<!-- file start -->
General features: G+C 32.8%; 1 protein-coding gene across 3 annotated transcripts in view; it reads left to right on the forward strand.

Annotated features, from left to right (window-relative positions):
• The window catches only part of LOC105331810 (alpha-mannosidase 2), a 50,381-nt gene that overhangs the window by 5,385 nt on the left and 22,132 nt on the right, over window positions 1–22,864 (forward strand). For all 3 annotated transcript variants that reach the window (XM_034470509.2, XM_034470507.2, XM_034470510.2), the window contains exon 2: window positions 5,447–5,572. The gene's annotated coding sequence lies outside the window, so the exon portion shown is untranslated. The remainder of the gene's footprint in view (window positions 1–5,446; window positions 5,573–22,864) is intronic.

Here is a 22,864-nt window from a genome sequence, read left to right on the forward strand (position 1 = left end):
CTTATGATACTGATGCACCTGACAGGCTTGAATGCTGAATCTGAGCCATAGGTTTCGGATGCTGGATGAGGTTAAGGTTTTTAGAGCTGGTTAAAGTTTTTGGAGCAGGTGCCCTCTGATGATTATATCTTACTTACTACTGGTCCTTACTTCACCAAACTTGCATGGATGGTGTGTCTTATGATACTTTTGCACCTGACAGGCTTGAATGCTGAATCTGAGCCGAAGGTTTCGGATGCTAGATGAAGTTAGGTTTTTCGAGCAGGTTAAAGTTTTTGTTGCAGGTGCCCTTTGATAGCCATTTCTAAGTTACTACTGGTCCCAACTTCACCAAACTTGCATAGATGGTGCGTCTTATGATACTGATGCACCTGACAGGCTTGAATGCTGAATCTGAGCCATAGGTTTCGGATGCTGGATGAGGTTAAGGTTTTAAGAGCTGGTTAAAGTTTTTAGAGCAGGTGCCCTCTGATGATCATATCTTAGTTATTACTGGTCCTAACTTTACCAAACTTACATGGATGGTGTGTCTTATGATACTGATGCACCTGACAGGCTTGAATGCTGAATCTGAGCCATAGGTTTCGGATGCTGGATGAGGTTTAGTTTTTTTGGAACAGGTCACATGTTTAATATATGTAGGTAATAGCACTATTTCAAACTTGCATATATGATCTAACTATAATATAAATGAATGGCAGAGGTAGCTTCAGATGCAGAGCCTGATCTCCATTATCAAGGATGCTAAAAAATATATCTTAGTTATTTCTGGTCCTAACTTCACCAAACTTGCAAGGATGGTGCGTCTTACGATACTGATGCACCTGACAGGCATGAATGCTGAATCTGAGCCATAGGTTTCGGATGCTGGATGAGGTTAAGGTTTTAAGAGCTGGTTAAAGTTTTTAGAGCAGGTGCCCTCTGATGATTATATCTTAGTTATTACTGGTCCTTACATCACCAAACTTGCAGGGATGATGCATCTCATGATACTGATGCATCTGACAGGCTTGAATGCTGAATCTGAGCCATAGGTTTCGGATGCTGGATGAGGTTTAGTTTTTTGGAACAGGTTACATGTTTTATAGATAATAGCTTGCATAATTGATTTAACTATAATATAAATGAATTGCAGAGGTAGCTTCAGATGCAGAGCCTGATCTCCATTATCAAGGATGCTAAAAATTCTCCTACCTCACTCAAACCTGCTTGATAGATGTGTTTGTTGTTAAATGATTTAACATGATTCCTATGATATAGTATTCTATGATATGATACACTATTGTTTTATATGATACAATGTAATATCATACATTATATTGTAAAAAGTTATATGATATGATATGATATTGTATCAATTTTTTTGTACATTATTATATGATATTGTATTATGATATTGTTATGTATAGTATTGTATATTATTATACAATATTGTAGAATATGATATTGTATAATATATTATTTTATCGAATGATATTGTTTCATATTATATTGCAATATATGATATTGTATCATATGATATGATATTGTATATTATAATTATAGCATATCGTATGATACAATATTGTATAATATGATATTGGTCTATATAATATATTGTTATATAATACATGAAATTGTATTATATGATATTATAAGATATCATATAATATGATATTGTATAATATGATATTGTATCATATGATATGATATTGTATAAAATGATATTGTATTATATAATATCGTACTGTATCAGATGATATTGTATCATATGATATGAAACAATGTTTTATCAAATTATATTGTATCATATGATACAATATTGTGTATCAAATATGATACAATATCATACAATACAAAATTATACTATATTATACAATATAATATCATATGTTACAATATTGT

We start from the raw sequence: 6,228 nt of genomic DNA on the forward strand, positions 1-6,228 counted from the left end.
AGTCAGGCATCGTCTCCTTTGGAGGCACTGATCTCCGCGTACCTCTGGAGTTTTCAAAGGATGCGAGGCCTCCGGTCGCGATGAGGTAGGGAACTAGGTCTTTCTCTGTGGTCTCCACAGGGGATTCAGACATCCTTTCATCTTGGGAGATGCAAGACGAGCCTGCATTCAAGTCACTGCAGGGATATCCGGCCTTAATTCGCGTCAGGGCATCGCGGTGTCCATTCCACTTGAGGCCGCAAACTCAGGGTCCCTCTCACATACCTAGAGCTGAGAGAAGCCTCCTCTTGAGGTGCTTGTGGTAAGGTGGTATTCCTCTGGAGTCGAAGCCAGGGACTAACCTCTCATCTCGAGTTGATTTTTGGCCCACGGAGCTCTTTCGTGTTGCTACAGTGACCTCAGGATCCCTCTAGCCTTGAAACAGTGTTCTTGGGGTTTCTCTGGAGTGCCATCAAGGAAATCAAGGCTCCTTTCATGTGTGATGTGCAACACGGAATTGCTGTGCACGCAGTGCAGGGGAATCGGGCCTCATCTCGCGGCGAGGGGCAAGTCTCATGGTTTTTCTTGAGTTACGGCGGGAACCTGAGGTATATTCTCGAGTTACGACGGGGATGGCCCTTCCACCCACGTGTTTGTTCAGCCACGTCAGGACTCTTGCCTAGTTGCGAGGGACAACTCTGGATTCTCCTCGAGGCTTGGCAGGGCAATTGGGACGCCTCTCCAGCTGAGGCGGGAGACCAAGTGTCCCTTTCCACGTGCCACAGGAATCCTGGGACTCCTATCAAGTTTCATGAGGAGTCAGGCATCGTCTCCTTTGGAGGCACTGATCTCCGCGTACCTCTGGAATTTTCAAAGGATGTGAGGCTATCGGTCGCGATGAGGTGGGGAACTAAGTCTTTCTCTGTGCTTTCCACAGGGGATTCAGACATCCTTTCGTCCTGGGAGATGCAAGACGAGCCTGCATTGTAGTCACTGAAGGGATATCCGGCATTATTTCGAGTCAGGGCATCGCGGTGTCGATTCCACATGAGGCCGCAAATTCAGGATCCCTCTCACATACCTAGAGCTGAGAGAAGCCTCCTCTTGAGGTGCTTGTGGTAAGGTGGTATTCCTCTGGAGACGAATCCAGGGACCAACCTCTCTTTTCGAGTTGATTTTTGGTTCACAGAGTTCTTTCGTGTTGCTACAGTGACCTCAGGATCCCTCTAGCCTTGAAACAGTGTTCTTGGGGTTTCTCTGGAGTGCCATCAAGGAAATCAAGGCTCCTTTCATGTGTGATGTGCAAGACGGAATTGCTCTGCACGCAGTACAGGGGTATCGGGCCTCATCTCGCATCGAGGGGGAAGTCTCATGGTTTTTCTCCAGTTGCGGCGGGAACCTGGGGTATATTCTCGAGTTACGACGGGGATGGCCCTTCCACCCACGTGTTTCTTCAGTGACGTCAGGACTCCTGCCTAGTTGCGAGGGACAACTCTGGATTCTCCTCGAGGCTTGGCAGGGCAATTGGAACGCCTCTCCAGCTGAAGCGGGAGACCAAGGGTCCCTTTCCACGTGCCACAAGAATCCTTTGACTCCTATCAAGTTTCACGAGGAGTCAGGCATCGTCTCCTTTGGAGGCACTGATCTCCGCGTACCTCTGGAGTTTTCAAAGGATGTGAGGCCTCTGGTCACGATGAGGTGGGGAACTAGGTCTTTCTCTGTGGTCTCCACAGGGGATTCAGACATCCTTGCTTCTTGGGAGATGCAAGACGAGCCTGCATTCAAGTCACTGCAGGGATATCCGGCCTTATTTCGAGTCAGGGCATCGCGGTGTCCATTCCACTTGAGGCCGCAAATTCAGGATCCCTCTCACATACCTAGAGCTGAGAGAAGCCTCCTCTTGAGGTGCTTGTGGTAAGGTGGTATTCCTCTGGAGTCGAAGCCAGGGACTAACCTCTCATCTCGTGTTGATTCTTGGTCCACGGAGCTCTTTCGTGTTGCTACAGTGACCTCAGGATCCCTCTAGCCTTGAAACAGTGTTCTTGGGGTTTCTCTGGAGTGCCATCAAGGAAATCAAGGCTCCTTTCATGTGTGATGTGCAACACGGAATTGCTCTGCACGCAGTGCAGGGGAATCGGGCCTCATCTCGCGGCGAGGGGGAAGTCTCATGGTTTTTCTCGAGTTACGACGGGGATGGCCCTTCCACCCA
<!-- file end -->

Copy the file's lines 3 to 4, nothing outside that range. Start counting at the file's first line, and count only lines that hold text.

• The window catches only part of LOC105331810 (alpha-mannosidase 2), a 50,381-nt gene that overhangs the window by 5,385 nt on the left and 22,132 nt on the right, over window positions 1–22,864 (forward strand). For all 3 annotated transcript variants that reach the window (XM_034470509.2, XM_034470507.2, XM_034470510.2), the window contains exon 2: window positions 5,447–5,572. The gene's annotated coding sequence lies outside the window, so the exon portion shown is untranslated. The remainder of the gene's footprint in view (window positions 1–5,446; window positions 5,573–22,864) is intronic.

Here is a 22,864-nt window from a genome sequence, read left to right on the forward strand (position 1 = left end):